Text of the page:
U.S. Coast Guard unleashes cannon fire on abandoned Japanese ship
Friday, April 6, 2012
The Ryō Un Maru has made a journey across the Alaskan shore. Coast Guard spokesman Paul Webb said sinking the vessel would be "less risky than it would be running into shore or running into [maritime] traffic". The plan was for a Coast Guard cutter to hole the Ryou-un Maru with fire from a range of several hundred feet, and let it sink.from , Japan to the and ended up about 180 miles from the
Prior to the sinking of the Ryō Un Maru, a Canadian fishing vessel claimed salvage rights. Webb said they would postpone their plans to sink the 164-foot Ryō Un Maru, to allow the 62-foot Bernice C to attempt to tow it; if the Canadians were not able to tow the abandoned vessel it would be sunk as planned.
After arrival the Canadians learned they could not tow the vessel and the Coast Guard proceeded with their plans. Anobserved the sinking of the Ryō Un Maru and warned ships in the area of a "live fire exercise". Coast Guard cutter firing a 25mm cannon sank the Ryō Un Maru, which had been scheduled to be scrapped prior to the 2011 tsunami.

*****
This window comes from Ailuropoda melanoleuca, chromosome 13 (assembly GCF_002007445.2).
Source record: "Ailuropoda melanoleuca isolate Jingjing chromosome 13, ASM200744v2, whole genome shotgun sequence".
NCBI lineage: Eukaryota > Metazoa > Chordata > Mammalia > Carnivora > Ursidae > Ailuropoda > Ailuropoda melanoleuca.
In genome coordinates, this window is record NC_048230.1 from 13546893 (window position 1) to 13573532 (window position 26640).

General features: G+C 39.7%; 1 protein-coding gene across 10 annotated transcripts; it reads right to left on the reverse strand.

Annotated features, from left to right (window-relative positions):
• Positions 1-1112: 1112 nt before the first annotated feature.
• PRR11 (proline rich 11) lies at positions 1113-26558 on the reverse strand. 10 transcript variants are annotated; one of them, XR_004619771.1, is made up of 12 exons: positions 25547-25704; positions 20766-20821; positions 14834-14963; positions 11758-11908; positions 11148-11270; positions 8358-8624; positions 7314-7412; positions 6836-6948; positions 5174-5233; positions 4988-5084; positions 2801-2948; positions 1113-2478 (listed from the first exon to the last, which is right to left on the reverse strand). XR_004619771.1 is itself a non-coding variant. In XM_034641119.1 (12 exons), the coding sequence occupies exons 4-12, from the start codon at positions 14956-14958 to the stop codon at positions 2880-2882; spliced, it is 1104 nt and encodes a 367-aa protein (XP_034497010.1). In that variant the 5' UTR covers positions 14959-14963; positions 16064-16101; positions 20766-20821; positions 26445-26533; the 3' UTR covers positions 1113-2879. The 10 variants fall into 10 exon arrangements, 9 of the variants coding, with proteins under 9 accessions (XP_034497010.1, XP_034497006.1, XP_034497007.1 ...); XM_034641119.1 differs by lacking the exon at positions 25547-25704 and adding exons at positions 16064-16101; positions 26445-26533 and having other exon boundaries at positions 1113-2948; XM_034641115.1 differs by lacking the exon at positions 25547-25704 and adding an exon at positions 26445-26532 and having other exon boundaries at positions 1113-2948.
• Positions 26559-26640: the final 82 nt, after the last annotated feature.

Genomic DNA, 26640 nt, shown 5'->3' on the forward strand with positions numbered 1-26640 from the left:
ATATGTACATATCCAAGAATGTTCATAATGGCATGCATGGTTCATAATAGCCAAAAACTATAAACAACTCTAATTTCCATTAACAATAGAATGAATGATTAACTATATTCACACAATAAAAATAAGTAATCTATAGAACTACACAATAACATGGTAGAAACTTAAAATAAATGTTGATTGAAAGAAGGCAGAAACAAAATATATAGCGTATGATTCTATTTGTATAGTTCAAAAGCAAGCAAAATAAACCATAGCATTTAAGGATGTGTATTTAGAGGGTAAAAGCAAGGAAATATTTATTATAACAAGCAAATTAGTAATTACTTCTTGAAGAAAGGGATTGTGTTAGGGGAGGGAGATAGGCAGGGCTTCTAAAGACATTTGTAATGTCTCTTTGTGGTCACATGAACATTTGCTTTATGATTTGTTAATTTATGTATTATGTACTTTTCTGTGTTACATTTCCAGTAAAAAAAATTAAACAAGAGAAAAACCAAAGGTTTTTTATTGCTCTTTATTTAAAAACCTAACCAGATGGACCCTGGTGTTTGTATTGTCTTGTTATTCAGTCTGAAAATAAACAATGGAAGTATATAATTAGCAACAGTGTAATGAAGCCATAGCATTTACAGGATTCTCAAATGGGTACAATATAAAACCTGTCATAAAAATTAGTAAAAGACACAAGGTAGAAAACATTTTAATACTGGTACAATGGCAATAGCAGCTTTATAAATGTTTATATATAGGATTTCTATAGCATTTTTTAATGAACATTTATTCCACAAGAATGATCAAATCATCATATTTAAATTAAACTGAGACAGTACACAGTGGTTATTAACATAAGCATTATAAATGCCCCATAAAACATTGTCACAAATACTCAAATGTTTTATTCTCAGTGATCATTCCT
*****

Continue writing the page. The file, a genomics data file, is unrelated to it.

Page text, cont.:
Officials said they didn't know how much diesel fuel the vessel, which could hold over 2,000 gallons, was carrying. Theand the looked into this issue and came to the conclusion that sinking the ship and letting the fuel evaporate in open water was the best course of action.
According to Alaska state health and environmental officials, tsunami debris should not cause significant concern of radiation contamination to the shores of Alaska.
- "8.9 magnitude earthquake hits Japan, causes tsunami" — Wikinews, March 11, 2011
- AP. "Coast Guard fires on Japanese "ghost ship"" — , April 5, 2012
- Mark Thiessen and Rachel D'Oro (AP). "Canadian fishermen claim rights to Japanese ship" — , April 5, 2012
- Miguel Llanos. "Coast Guard cutter fires at tsunami 'ghost ship' in bid to sink it" — , April 5, 2012